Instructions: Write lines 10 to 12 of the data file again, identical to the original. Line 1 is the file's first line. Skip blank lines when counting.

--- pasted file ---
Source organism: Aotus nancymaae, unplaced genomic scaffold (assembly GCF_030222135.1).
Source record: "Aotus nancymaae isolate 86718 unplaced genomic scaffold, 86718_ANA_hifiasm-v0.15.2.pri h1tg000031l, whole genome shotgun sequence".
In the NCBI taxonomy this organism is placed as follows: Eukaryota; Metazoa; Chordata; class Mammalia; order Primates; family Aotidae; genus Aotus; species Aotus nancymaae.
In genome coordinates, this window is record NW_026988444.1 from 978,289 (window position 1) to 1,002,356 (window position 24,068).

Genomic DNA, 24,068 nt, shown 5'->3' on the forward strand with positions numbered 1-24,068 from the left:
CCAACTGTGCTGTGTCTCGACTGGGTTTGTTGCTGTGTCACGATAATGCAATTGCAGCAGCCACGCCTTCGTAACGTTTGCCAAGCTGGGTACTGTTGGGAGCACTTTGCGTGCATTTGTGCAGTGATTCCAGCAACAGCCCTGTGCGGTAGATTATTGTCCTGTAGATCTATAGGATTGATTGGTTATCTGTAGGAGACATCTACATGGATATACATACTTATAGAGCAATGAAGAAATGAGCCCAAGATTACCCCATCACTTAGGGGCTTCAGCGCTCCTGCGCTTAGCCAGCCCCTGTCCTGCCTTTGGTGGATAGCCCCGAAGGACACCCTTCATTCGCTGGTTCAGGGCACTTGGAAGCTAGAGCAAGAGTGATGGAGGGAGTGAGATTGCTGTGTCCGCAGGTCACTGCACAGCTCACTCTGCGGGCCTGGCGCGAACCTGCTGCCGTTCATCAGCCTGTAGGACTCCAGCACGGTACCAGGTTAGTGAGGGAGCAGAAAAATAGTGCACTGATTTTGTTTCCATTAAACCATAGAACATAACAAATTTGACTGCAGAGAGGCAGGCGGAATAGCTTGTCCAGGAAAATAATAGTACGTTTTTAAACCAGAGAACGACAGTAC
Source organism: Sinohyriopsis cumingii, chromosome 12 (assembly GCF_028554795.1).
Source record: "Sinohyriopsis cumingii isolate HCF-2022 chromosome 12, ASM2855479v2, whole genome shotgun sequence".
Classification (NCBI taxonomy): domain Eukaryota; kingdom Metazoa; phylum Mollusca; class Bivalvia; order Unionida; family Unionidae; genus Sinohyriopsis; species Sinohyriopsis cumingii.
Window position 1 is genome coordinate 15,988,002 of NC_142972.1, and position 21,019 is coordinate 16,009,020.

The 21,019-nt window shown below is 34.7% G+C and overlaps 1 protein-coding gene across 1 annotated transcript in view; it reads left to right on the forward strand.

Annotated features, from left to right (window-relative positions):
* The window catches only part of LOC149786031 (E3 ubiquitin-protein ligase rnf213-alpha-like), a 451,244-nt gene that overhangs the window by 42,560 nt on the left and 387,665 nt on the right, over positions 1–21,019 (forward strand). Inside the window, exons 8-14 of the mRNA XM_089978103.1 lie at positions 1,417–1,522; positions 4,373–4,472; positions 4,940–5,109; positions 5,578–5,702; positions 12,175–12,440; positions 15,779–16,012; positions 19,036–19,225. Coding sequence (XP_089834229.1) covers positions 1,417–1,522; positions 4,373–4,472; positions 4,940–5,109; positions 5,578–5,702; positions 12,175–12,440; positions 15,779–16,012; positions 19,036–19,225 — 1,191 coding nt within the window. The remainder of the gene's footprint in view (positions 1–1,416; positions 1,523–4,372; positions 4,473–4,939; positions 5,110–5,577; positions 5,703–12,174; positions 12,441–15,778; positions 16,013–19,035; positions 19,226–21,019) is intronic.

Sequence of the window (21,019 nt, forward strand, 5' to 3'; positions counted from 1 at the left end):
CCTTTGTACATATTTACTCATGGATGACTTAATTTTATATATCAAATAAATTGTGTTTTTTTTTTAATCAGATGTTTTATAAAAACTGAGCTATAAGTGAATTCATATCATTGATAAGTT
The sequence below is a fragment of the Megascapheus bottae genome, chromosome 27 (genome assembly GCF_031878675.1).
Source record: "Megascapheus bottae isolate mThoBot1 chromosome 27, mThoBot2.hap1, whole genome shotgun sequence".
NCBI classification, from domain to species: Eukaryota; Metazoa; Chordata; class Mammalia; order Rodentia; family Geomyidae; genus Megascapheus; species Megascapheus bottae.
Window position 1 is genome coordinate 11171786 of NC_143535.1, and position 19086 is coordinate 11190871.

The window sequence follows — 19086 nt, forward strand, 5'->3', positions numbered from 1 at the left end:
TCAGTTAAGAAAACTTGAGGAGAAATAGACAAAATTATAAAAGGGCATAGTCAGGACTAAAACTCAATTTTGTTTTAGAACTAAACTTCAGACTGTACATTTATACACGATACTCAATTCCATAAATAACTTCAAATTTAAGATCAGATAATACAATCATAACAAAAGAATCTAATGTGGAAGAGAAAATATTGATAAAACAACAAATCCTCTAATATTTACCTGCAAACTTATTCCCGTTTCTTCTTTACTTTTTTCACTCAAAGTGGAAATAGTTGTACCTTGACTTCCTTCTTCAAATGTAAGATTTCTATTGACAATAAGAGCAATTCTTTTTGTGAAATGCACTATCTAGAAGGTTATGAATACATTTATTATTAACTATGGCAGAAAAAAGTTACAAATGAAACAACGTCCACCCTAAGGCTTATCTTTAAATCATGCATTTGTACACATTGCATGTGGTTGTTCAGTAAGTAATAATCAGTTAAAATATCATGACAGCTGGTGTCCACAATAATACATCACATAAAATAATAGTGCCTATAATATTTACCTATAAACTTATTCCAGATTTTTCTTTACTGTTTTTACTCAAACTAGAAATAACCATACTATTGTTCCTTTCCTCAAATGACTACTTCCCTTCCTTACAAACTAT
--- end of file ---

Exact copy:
Window position 1 is genome coordinate 15,988,002 of NC_142972.1, and position 21,019 is coordinate 16,009,020.

The 21,019-nt window shown below is 34.7% G+C and overlaps 1 protein-coding gene across 1 annotated transcript in view; it reads left to right on the forward strand.

Annotated features, from left to right (window-relative positions):